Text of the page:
DEAR ABBY: Maybe your gentle words will help me. The love of my life passed on six months ago, two weeks before our wedding. I feel like a walking zombie who can't remember how to smile. My darling died in front of me from a heart attack. He was staring directly into my eyes. He was only 39 -- I'm 36.
We were planning our future together. I'm so lonely without him. Now I feel as if God has taken his life AND mine. I want to join my darling because we promised each other we'd always be together. He promised he would never leave me. And since he was looking right into my eyes, I can feel his soul inside me. I feel nothing but missing him and his love -- our hugs, kisses, touches.
I've talked to my pastor; that was no help. It made me hurt even more.
My love and I were together almost five years. -- LOST WITHOUT HIS LOVE IN ST. PAUL
DEAR LOST: Please accept my deepest sympathy. Although you and your fiance promised each other you would always be together, his time on Earth was tragically short. I am sure that as he looked into your eyes he wanted you to go on -- to honor the love you had together, but live a full and meaningful life.
Yes, he will always be in your heart. No other relationship will be exactly the same. But if you allow yourself, you can and will have a relationship that is rewarding in other ways. Please have courage. Seek an outlet for your grief by joining a grief support group. Your doctor can refer you -- and so can your spiritual adviser.
DEAR ABBY: Every time I see plastic Easter eggs given to young children, it makes me cringe. I am reminded of the time my toddler received a basket containing some of them. Almost immediately one ended up in his mouth, where most things go at that age.
The pointed end of the egg was a "perfect fit." As my son inhaled, the egg got stuck in the back of his mouth, cutting off his breath. He was unable to make a sound while he was slowly being deprived of oxygen. When his little face began turning blue, my husband became alarmed, reached in, dislodged the plastic egg and pulled it out.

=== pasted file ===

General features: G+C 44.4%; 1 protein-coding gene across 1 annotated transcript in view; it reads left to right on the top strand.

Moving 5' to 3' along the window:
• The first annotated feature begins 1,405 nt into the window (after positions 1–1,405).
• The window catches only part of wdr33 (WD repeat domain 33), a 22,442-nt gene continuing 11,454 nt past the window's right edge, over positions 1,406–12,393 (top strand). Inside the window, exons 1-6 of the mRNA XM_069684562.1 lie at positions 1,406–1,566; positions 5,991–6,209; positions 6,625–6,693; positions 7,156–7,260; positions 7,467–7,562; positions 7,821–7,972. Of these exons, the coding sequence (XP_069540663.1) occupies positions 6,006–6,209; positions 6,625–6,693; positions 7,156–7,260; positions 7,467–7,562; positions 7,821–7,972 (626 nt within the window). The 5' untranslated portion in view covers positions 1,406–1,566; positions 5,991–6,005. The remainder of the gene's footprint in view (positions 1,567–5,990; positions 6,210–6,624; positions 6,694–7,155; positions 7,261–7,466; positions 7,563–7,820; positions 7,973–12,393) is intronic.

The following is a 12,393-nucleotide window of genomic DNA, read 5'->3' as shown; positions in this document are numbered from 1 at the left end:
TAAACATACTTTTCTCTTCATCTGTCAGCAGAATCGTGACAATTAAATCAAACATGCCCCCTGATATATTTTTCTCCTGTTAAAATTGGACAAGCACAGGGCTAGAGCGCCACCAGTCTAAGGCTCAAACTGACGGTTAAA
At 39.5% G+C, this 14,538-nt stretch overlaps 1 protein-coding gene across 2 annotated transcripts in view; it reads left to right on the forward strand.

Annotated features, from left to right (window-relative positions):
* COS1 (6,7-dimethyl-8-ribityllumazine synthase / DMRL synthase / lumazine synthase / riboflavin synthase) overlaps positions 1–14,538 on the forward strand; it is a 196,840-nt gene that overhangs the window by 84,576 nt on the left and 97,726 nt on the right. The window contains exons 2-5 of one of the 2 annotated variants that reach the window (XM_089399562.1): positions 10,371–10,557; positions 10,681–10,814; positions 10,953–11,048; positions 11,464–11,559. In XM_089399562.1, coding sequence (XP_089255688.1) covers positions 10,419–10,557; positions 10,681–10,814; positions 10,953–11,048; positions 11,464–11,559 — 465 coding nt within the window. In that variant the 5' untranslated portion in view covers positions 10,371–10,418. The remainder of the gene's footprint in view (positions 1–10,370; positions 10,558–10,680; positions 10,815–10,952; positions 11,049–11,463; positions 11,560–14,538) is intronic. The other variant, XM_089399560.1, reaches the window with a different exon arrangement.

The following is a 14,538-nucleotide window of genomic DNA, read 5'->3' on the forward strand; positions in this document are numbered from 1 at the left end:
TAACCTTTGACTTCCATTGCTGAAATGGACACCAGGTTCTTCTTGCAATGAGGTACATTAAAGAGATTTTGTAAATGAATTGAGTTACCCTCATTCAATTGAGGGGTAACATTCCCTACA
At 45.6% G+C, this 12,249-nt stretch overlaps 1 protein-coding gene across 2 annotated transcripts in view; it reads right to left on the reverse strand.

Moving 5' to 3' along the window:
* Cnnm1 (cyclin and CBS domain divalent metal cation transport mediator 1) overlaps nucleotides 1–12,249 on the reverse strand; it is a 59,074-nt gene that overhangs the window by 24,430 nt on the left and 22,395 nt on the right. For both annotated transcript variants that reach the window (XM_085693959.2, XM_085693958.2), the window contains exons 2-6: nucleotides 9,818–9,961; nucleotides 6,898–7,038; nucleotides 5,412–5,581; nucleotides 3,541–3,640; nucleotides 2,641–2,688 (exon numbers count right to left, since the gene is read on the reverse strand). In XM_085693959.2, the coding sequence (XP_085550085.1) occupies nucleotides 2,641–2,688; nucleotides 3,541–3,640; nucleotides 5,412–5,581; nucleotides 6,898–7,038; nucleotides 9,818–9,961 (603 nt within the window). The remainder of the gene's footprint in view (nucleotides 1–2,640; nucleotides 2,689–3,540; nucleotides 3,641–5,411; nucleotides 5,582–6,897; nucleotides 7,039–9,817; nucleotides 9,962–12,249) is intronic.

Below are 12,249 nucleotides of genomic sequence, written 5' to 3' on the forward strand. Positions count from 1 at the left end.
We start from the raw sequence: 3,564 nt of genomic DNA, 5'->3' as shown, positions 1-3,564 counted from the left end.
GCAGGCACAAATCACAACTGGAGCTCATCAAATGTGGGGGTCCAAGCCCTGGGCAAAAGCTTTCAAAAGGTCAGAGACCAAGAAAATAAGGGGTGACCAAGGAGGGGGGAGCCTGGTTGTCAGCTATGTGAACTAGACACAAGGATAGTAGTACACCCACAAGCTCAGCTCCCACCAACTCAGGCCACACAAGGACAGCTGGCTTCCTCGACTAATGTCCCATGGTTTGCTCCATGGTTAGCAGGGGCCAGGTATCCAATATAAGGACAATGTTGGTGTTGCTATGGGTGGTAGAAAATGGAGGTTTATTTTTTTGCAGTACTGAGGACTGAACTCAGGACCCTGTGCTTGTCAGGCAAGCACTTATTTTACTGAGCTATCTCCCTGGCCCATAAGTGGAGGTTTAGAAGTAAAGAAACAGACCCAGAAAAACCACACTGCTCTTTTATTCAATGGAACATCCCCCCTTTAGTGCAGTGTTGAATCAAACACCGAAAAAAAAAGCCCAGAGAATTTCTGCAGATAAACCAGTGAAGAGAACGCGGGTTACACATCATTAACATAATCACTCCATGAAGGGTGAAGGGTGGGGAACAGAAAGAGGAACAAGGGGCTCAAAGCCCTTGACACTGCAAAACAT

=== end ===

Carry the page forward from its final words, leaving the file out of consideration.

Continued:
I am thankful that we were in the same room and were able to take such quick action. Abby, please warn parents and others that these "toys" can be dangerous for small children. -- THANKFUL IN VENTURA, CALIF.
DEAR THANKFUL: Thank YOU for sharing your close call. Let it be a warning to other parents of small children -- if you have plastic eggs in the house, get rid of them now, before a tragedy occurs.
DEAR ABBY: I am 13. Three of my oldest friends seem to be drifting away. I have a new friend, "Karen," who is super nice. We share the same interests in books, movies and other things. But I'm afraid if I spend too much time with Karen, my other three friends will desert me. I have been friends with them since second grade. They mean everything to me. Help! -- AFRAID IN VIRGINIA
DEAR AFRAID: Part of growing up is making new friends. Not everyone matures at the same rate. Obviously, you are getting something from your friendship with Karen that you are not getting from your three old friends -- and that is a plus. The answer to your problem is learning to budget your time so that you are not seeing anyone exclusively.
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